Cisco Wireless- Central Authentication using PEAP with the vWLC as the AAA server

By | December 22, 2015

In this Step-by-Step guide we will set-up central authentication on the vWLC using PEAP – Protected Extensible Authentication Protocol, this type of authentication uses a certificate on the server side, which we validate – this must be from a valid CA on our PKI, however in this example we will use a self signed certificate issued by the vWLC. The supplicant will use a username and pw for the AAA server to validate the user, therefore we will use mutual authentication.

The WLC will act as the AAA Server, we will create a local EAP profile to authenticate a local user. check out “Setting up Central Authentication using PEAP with the vWLC as the AAA server” for more information on the EAP types.

Configure the networking

Make sure all the networking in the background is working, the vWLC management interface and the AP must be connected to a trunk port on the switch, this is to support VLANs. Also a DHCP Server must be available to service clients with IP addresses from the relevant VLANs.

Create a Local EAP profile for PEAP

1. Login to the Wireless LAN Controller, and click “Security” – “Local EAP” – “Profiles”“New”

 

2.  Give the new profile a name and click “Apply”, in this example we have used “Local-PEAP”

 

3. Tick the “PEAP” box to allow the profile to use PEAP as its authentication method, and click “Apply”

 

4. From the left hand menu select “Authentication Priority” and verify “LOCAL” is selected in the “Order used for Authentication” box.

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Create a local user

1. Under “Security” “AAA” select “Local Net Users” and click “New”. Create a new user for authentication and click “Apply”.

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Create the WLAN

1. Navigate to “WLANs” select “Create New” and hit “Go”. Give the profile and SSID a name. in this example we have used “Local-PEAP” the profile name & SSID can be anything you like. Click “Apply”

 

 

 

 

 

2. From the “General” tab enable the WLAN and select an interface to map to the SSID, this can be any available VLAN on the network which we want users to be connected to upon successful authentication, DHCP will also issue an IP address from this range so the interface must be correctly configured.

 

3. Click the “Security” tab and verify that under layer 2 we have the following selected “WPA+WPA2”, “WPA2 Policy” and “802.1X”

 

 

 

 

 

 

 

 

 

 

 

 

 

 

4. Click the “AAA Servers” tab, scroll down and tick the “Local EAP Authentication” enabled tick box. From the drop down menu select the profile we created earlier “Local PEAP” and make sure that “LOCAL” is set at the top in the “Order used for Authentication”, finally click “Apply”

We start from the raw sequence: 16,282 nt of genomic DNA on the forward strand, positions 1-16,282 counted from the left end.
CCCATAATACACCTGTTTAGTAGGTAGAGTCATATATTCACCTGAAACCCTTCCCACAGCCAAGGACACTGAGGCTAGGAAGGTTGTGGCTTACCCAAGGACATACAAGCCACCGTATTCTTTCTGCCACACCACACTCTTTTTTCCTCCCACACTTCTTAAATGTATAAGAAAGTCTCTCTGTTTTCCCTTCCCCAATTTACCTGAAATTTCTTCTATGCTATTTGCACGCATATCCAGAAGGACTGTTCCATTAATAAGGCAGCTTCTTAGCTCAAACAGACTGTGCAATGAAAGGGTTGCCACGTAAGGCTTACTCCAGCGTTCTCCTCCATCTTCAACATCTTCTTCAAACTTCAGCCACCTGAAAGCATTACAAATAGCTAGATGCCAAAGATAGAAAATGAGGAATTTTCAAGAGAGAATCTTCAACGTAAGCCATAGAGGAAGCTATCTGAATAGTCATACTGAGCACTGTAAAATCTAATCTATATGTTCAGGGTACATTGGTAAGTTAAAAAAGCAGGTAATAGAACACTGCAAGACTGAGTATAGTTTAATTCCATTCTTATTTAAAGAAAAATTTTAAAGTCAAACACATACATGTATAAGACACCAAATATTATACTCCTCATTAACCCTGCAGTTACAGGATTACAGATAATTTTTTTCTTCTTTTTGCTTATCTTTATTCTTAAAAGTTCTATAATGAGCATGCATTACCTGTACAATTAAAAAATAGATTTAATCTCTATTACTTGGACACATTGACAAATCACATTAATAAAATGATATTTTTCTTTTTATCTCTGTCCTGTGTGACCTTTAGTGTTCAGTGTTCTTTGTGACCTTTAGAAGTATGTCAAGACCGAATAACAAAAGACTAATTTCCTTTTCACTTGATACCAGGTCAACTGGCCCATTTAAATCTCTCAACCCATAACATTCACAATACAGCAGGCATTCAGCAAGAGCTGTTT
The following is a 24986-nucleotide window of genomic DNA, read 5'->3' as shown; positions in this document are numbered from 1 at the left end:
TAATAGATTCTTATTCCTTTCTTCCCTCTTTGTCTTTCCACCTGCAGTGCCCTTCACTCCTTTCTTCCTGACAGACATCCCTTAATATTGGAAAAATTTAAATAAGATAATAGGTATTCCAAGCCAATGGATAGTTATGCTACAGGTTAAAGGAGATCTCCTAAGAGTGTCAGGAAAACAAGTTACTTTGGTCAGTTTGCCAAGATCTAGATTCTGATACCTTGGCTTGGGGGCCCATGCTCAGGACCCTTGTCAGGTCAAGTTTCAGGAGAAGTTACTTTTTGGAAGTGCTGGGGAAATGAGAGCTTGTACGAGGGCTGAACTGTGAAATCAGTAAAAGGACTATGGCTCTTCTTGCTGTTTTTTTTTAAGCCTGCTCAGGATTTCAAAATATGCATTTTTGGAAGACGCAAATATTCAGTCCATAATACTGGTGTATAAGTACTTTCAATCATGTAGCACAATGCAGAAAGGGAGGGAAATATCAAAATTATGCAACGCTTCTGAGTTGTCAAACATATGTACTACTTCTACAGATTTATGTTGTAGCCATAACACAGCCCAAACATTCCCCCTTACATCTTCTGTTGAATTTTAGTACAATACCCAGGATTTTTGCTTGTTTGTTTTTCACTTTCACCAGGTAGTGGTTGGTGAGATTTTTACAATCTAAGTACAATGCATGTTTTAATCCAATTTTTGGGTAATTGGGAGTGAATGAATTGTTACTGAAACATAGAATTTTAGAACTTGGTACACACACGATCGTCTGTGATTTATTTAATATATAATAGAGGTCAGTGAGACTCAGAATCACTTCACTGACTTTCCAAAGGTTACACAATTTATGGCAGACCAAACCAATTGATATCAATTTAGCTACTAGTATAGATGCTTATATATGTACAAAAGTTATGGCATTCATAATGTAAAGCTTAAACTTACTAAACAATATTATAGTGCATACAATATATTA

Client Testing 

Using the client device perform the following tests:

1. Check to make sure the SSID is being broadcast

 

 

 

 

 

 

 

2. Select the SSID and connect to it providing the credentials of the user created earlier.

 

 

 

 

The user will be prompted with a certificate warning, if a trusted certificated is used from a valid CA the certificate will be shown as trusted, in this example we have used a self signed certificate by the vWLC therefore its appearing as not verified. click “More Details” to view the certificate properties.

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Once we are happy the certificate is from a trusted source click “Accept” to continue and connect

3. Verify the connection is successful

 

 

 

 

 

 

 

4. Verify the  correct IP address is being obtained by the client when connected to the relevant VLAN, in this case we used VLAN 20.

 

 

 

 

 

 

 

 

 

 

5. On the WLC, verify the connected client is visible and that central authentication is being performed, navigate to “Monitor” – “Clients”

 

Click on the “Client MAC Addr” and view the details of the client. from the details we can see that the client is connected to the “Local-PEAP” SSID using the local user account “Jay” and the authentication is being handled centrally at the WLC.

 

If we scroll down to the “Security Information” we can see that we are using “802.1x” along with “PEAP” as our authentication method.

 

 

 

 

 

 

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